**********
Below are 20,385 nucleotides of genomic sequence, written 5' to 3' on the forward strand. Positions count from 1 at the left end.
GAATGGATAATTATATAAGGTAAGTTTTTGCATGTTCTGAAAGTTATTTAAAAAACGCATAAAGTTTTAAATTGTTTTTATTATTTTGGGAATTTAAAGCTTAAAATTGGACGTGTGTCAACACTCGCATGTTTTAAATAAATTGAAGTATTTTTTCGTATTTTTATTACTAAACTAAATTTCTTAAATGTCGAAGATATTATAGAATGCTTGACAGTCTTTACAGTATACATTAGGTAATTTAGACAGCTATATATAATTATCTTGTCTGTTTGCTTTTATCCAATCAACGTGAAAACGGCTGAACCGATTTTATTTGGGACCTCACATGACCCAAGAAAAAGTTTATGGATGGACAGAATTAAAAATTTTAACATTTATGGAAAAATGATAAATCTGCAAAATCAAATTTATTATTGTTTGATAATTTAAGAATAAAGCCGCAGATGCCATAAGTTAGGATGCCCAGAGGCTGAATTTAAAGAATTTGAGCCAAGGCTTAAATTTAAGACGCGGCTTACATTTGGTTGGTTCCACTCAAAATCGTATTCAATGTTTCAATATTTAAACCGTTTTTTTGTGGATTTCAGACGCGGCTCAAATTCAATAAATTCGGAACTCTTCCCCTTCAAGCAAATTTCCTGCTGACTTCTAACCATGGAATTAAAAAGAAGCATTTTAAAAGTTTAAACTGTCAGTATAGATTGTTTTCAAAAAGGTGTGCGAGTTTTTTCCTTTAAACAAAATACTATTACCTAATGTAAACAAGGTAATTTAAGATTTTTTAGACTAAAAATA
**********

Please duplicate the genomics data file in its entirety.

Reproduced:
Below are 20,385 nucleotides of genomic sequence, written 5' to 3' on the forward strand. Positions count from 1 at the left end.
GAATGGATAATTATATAAGGTAAGTTTTTGCATGTTCTGAAAGTTATTTAAAAAACGCATAAAGTTTTAAATTGTTTTTATTATTTTGGGAATTTAAAGCTTAAAATTGGACGTGTGTCAACACTCGCATGTTTTAAATAAATTGAAGTATTTTTTCGTATTTTTATTACTAAACTAAATTTCTTAAATGTCGAAGATATTATAGAATGCTTGACAGTCTTTACAGTATACATTAGGTAATTTAGACAGCTATATATAATTATCTTGTCTGTTTGCTTTTATCCAATCAACGTGAAAACGGCTGAACCGATTTTATTTGGGACCTCACATGACCCAAGAAAAAGTTTATGGATGGACAGAATTAAAAATTTTAACATTTATGGAAAAATGATAAATCTGCAAAATCAAATTTATTATTGTTTGATAATTTAAGAATAAAGCCGCAGATGCCATAAGTTAGGATGCCCAGAGGCTGAATTTAAAGAATTTGAGCCAAGGCTTAAATTTAAGACGCGGCTTACATTTGGTTGGTTCCACTCAAAATCGTATTCAATGTTTCAATATTTAAACCGTTTTTTTGTGGATTTCAGACGCGGCTCAAATTCAATAAATTCGGAACTCTTCCCCTTCAAGCAAATTTCCTGCTGACTTCTAACCATGGAATTAAAAAGAAGCATTTTAAAAGTTTAAACTGTCAGTATAGATTGTTTTCAAAAAGGTGTGCGAGTTTTTTCCTTTAAACAAAATACTATTACCTAATGTAAACAAGGTAATTTAAGATTTTTTAGACTAAAAATA